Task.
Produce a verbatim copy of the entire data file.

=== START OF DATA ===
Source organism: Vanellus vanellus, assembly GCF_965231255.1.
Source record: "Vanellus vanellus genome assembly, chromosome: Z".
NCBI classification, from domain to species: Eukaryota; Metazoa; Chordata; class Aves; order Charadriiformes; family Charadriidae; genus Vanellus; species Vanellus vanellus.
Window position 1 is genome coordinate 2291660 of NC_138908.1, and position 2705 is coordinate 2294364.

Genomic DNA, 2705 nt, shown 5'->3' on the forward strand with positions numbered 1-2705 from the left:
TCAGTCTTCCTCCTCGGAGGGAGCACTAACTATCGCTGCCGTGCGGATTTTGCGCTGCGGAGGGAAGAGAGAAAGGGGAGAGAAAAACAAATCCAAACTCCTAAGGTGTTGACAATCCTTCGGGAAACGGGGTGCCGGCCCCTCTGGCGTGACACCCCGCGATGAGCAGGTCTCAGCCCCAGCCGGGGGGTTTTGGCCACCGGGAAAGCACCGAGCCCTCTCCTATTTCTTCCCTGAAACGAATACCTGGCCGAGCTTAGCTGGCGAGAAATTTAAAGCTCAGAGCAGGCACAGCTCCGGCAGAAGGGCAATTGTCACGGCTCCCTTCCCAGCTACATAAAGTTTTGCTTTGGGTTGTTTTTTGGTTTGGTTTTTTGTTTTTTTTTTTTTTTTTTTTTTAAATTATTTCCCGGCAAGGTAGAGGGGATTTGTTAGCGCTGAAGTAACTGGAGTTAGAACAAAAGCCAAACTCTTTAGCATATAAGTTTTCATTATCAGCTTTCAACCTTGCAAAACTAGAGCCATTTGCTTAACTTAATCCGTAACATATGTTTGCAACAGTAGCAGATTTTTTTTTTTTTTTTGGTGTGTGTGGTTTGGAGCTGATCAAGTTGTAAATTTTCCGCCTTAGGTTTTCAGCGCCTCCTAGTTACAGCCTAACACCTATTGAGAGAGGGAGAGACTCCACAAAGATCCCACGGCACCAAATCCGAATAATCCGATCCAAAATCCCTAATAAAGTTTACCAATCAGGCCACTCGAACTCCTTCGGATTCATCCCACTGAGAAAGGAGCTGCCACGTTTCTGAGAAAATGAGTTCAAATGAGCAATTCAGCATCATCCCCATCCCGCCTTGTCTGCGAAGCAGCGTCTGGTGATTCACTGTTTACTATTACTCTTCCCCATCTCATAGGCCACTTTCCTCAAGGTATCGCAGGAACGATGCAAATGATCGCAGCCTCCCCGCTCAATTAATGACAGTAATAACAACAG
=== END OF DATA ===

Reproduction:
Source organism: Vanellus vanellus, assembly GCF_965231255.1.
Source record: "Vanellus vanellus genome assembly, chromosome: Z".
NCBI classification, from domain to species: Eukaryota; Metazoa; Chordata; class Aves; order Charadriiformes; family Charadriidae; genus Vanellus; species Vanellus vanellus.
Window position 1 is genome coordinate 2291660 of NC_138908.1, and position 2705 is coordinate 2294364.

Genomic DNA, 2705 nt, shown 5'->3' on the forward strand with positions numbered 1-2705 from the left:
TCAGTCTTCCTCCTCGGAGGGAGCACTAACTATCGCTGCCGTGCGGATTTTGCGCTGCGGAGGGAAGAGAGAAAGGGGAGAGAAAAACAAATCCAAACTCCTAAGGTGTTGACAATCCTTCGGGAAACGGGGTGCCGGCCCCTCTGGCGTGACACCCCGCGATGAGCAGGTCTCAGCCCCAGCCGGGGGGTTTTGGCCACCGGGAAAGCACCGAGCCCTCTCCTATTTCTTCCCTGAAACGAATACCTGGCCGAGCTTAGCTGGCGAGAAATTTAAAGCTCAGAGCAGGCACAGCTCCGGCAGAAGGGCAATTGTCACGGCTCCCTTCCCAGCTACATAAAGTTTTGCTTTGGGTTGTTTTTTGGTTTGGTTTTTTGTTTTTTTTTTTTTTTTTTTTTTAAATTATTTCCCGGCAAGGTAGAGGGGATTTGTTAGCGCTGAAGTAACTGGAGTTAGAACAAAAGCCAAACTCTTTAGCATATAAGTTTTCATTATCAGCTTTCAACCTTGCAAAACTAGAGCCATTTGCTTAACTTAATCCGTAACATATGTTTGCAACAGTAGCAGATTTTTTTTTTTTTTTTGGTGTGTGTGGTTTGGAGCTGATCAAGTTGTAAATTTTCCGCCTTAGGTTTTCAGCGCCTCCTAGTTACAGCCTAACACCTATTGAGAGAGGGAGAGACTCCACAAAGATCCCACGGCACCAAATCCGAATAATCCGATCCAAAATCCCTAATAAAGTTTACCAATCAGGCCACTCGAACTCCTTCGGATTCATCCCACTGAGAAAGGAGCTGCCACGTTTCTGAGAAAATGAGTTCAAATGAGCAATTCAGCATCATCCCCATCCCGCCTTGTCTGCGAAGCAGCGTCTGGTGATTCACTGTTTACTATTACTCTTCCCCATCTCATAGGCCACTTTCCTCAAGGTATCGCAGGAACGATGCAAATGATCGCAGCCTCCCCGCTCAATTAATGACAGTAATAACAACAG